Economic Development Activity among Land-Grant Institutions

By Cote, Lawrence S.; Cote, Mary K. | Journal of Higher Education, January-February 1993 | Go to article overview

Economic Development Activity among Land-Grant Institutions


Cote, Lawrence S., Cote, Mary K., Journal of Higher Education


Introduction

The purpose of this study was to gather, interpret, and present empirical data to increase understanding about the nature and level of contemporary economic development activity among American colleges and universities. The secondary purpose was to contribute information to decision makers and researchers concerned with business-university initiatives. As a well-recognized subset of institutions uniquely oriented toward applying knowledge to address directly social and economic problems, land-grant institutions were selected for the study sample. Limited empirical data are available to inform institutions and government policy makers on this topic, yet significant commitments are being made by academic institutions and government at all levels to involve these institutions more directly in economic development |9, 19, 24, 28~.

Previous work on business-university initiatives has tended to examine research impacts primarily, argue for increased (or decreased) involvement of such institutions in economic development, or focus on policy. Much of this literature has been conjectural or superficial in its discussion of factors influencing university-industry initiatives. The present study sought, specifically, to (a) describe the many factors influencing institutions' decisions associated with economic development initiatives, (b) assess the degree of their impact on involvement, and (c) determine the degree to which academic personnel policies were affected or related to increased institutional involvement.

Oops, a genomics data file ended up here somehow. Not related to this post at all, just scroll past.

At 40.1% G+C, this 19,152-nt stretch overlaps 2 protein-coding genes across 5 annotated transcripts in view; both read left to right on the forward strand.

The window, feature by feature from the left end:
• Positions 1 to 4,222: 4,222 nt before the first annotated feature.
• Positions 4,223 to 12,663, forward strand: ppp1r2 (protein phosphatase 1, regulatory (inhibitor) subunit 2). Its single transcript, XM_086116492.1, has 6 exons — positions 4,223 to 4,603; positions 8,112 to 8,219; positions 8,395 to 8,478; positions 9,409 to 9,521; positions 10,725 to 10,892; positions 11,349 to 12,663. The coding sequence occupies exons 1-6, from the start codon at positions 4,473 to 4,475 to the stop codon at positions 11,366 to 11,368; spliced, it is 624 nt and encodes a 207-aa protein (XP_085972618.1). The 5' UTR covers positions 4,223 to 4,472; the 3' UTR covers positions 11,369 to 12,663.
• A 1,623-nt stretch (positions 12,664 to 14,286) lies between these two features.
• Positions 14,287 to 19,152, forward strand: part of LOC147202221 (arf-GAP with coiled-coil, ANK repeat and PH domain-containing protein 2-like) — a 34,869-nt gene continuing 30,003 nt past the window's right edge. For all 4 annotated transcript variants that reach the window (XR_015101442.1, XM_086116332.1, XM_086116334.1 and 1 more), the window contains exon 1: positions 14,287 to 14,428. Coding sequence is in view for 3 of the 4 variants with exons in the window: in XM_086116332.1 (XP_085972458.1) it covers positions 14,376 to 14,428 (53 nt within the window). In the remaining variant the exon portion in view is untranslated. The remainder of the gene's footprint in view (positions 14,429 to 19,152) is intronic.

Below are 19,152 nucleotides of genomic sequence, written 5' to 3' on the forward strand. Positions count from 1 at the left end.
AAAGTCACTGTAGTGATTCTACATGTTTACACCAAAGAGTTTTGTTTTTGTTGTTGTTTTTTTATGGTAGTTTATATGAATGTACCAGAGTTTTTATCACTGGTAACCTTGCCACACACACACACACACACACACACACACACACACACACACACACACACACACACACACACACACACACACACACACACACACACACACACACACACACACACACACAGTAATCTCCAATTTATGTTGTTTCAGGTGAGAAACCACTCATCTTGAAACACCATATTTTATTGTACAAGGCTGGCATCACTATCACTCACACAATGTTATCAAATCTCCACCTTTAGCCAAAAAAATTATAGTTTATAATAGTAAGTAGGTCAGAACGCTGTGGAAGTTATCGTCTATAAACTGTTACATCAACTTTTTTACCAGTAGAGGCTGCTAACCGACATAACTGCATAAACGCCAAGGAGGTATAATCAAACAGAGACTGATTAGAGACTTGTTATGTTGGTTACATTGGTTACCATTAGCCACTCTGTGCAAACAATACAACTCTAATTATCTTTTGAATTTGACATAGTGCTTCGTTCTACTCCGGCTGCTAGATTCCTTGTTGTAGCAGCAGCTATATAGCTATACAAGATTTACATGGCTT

Related Literature, Context of this Study

Land-grant institutions were created through the Morrill Acts of 1862 and 1890 to train students in the agricultural and mechanic arts to meet the needs of industry and agricultural technology during that period |14~. The obligations of their national grants emphasized service: "On the whole, the land-grant institutions were conscious of the great debt they owed to the public largess" |1, p. 33~.

Land-grant institutions number 72 today, comprising about half of the 149 members of the National Association of State Universities and Land-Grant Colleges (NASULGC) |24~. The United States Office of Education ceased collecting separate statistics on the land-grant institutions in 1963 |1, p. 1~.

The land-grant idea represents a political ideal. The diminishing of their uniqueness is due to the adoption by other institutions of the basic concepts of the land-grant idea: democratization of education; applied or mission-oriented research conducted to the benefit of the people of the states; and service rendered directly to these people |1, pp. 1, 2~.

These institutions "have, since their inception, played central roles in state and national economic development" |17, p. 61~.

Today American colleges and universities of varied heritage are expected to respond to local, state, and national economic development and industrial competitiveness needs |4, 7, 20, 25, 27, 28, 32~. Industry-academe partnerships are touted in many quarters |16, 22, 25, 29~. Such partnerships are not a new feature in American life but appear to be changing in character, extent of collaboration, and number |3, 26~. Universities are generally not seen as primary sources of new businesses; for example, they hold only about 2 percent of the active patents in the United States |35~. In some cases, such as Silicon Valley, California, and the University City section of Philadelphia, Pennsylvania, they may be initial and essential, but not the primary, sources of new business formation |15~. Yet they are regarded as key to the mix |21~ that results in prosperity in an increasingly information-based economy |20, 32~, including manufacturing-oriented subeconomies |23~.

Economic development has been understood to be the process by which underdeveloped nations or less advanced regional economies are accelerated toward parity with more advanced, generally more prosperous, societies.

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